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Category Archives: Cyber Law

S. 1681: Intelligence Authorization Act for Fiscal Year 2014 (signed into law)

Source – The White House:

The White House
Office of the Press Secretary

For Immediate Release July 07, 2014
Statement by the Press Secretary on S. 1681

On Monday, July 7, 2014, the President signed into law:

S. 1681, the “Intelligence Authorization Act for Fiscal Year 2014,” which authorizes fiscal year 2014 appropriations for U.S. intelligence-related activities and establishes and provides other authorities concerning U.S. intelligence and counter-terrorism activities.

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H.R. 5099: To amend the National Institute of Standards and Technology Act to remove the National Security Agency from the list of the entities consulted during the development of information systems standards and guidelines

H.R. 5099: To amend the National Institute of Standards and Technology Act to remove the National Security Agency from the list of the entities consulted during the development of information systems standards and guidelines was introduced on July 14, 2014 by Alan Grayson:

H.R.5099 — To amend the National Institute of Standards and Technology Act to remove the National Security Agency from the list of the entities consulted during the development of information… (Introduced in House – IH)

HR 5099 IH

113th CONGRESS
2d Session

H. R. 5099
To amend the National Institute of Standards and Technology Act to remove the National Security Agency from the list of the entities consulted during the development of information systems standards and guidelines.

IN THE HOUSE OF REPRESENTATIVES
July 14, 2014

Mr. GRAYSON introduced the following bill; which was referred to the Committee on Science, Space, and Technology

A BILL
To amend the National Institute of Standards and Technology Act to remove the National Security Agency from the list of the entities consulted during the development of information systems standards and guidelines.

Be it enacted by the Senate and House of Representatives of the United States of America in Congress assembled,
SECTION 1. INFORMATION SYSTEMS STANDARDS CONSULTATION.

Section 20(c)(1) of the National Institute of Standards and Technology Act (15 U.S.C. 278g-3(c)(1)) is amended by striking `the National Security Agency,’.

S. 2588: Cybersecurity Information Sharing Act of 2014

S. 2588: Cybersecurity Information Sharing Act of 2014 was introduced on July 10, 2014 by Sen. Dianne Feinstein. The table of contents reads:

S.2588 — Cybersecurity Information Sharing Act of 2014 (Placed on Calendar Senate – PCS)

Beginning
SECTION 1. SHORT TITLE; TABLE OF CONTENTS.
Sec. 1. Short title; table of contents.
SEC. 2. DEFINITIONS.
SEC. 3. SHARING OF INFORMATION BY THE FEDERAL GOVERNMENT.
SEC. 4. AUTHORIZATIONS FOR PREVENTING, DETECTING, ANALYZING, AND MITIGATING CYBERSECURITY THREATS.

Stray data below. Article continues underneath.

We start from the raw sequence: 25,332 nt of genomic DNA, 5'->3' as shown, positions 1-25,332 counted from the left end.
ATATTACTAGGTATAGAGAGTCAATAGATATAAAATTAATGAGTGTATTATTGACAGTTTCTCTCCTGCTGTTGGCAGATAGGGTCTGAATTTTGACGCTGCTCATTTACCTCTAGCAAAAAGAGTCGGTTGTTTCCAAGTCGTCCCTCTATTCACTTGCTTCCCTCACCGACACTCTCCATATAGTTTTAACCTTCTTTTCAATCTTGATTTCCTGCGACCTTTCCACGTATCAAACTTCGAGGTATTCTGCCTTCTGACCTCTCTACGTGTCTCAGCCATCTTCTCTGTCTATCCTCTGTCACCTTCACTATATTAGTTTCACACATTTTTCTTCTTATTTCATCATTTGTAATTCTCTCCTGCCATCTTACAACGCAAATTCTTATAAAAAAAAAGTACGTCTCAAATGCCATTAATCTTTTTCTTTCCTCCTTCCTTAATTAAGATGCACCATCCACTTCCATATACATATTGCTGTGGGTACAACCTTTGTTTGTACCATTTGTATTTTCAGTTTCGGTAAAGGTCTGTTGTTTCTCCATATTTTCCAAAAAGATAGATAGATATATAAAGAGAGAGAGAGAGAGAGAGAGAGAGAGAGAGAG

SEC. 5. SHARING OF CYBER THREAT INDICATORS AND COUNTERMEASURES WITH THE FEDERAL GOVERNMENT.
SEC. 6. PROTECTION FROM LIABILITY.
SEC. 7. OVERSIGHT OF GOVERNMENT ACTIVITIES.
SEC. 8. CONSTRUCTION AND PREEMPTION.
SEC. 9. REPORT ON CYBERSECURITY THREATS.
SEC. 10. CONFORMING AMENDMENTS.
July 10, 2014

State Department: Joint Statement on U.S.-Germany Cyber Bilateral Meeting

Source – US State Department:

Joint Statement on U.S.-Germany Cyber Bilateral Meeting

Media Note
Office of the Spokesperson
Washington, DC
June 27, 2014
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The text of the following statement was issued jointly by the Governments of the United States of America and the Government of the Federal Republic of Germany on the occasion of the US-Germany Cyber Bilateral Meeting June 26, 2014.

Begin Text:

The Governments of the United States and Germany held a Cyber Bilateral Meeting in Berlin, Germany on June 26, 2014.

This third annual U.S.-Germany Cyber Bilateral Meeting reinforced our long-standing alliance by highlighting our pre-existing collaboration on many key cyber issues over the course of the last decade and identifying additional areas for awareness and alignment. The U.S.-Germany Cyber Bilateral Meeting continued and further expanded its “whole-of-government” approach, furthering cooperation on a wide range of cyber issues and our collaborative engagement on both strategic and operational objectives.

Strategic objectives include affirming common approaches in Internet governance, Internet freedom, and international cyber security; partnering with the private sector to protect critical infrastructure; and pursuing coordination efforts on cyber capacity building in third countries. The discussions of Internet governance issues focused on continued efforts to bolster support for the multi-stakeholder model for Internet governance, particularly after the successful conclusion of the NETmundial Conference in Sao Paulo, Brazil. The United States and Germany will continue their close cooperation on these issues as the preparations for Internet Governance Forum 9 in Istanbul, Turkey are underway, and as the Internet Corporation for Assigned Names and Numbers (ICANN) is convening the multistakeholder community to develop a proposal to transition the stewardship of the Internet Assigned Numbers Authority (IANA) function from the U.S. Government.